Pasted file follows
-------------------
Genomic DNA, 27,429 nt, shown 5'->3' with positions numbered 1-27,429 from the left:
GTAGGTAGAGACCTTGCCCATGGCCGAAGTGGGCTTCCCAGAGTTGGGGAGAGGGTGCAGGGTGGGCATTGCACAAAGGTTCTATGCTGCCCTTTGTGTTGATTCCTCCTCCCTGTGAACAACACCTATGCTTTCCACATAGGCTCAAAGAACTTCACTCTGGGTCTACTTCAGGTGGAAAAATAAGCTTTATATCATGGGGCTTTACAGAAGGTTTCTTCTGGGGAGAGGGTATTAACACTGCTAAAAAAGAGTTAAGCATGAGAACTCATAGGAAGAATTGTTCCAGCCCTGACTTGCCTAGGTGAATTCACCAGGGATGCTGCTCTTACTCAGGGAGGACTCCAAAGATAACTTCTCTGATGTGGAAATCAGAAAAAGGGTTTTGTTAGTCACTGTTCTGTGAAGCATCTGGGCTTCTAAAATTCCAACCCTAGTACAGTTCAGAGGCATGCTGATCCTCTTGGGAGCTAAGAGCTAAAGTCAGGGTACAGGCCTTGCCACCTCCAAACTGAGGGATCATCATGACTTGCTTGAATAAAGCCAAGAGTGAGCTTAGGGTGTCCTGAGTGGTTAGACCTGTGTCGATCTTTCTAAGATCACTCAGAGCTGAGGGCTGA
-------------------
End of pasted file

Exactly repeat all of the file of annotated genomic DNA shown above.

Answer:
Genomic DNA, 27,429 nt, shown 5'->3' with positions numbered 1-27,429 from the left:
GTAGGTAGAGACCTTGCCCATGGCCGAAGTGGGCTTCCCAGAGTTGGGGAGAGGGTGCAGGGTGGGCATTGCACAAAGGTTCTATGCTGCCCTTTGTGTTGATTCCTCCTCCCTGTGAACAACACCTATGCTTTCCACATAGGCTCAAAGAACTTCACTCTGGGTCTACTTCAGGTGGAAAAATAAGCTTTATATCATGGGGCTTTACAGAAGGTTTCTTCTGGGGAGAGGGTATTAACACTGCTAAAAAAGAGTTAAGCATGAGAACTCATAGGAAGAATTGTTCCAGCCCTGACTTGCCTAGGTGAATTCACCAGGGATGCTGCTCTTACTCAGGGAGGACTCCAAAGATAACTTCTCTGATGTGGAAATCAGAAAAAGGGTTTTGTTAGTCACTGTTCTGTGAAGCATCTGGGCTTCTAAAATTCCAACCCTAGTACAGTTCAGAGGCATGCTGATCCTCTTGGGAGCTAAGAGCTAAAGTCAGGGTACAGGCCTTGCCACCTCCAAACTGAGGGATCATCATGACTTGCTTGAATAAAGCCAAGAGTGAGCTTAGGGTGTCCTGAGTGGTTAGACCTGTGTCGATCTTTCTAAGATCACTCAGAGCTGAGGGCTGA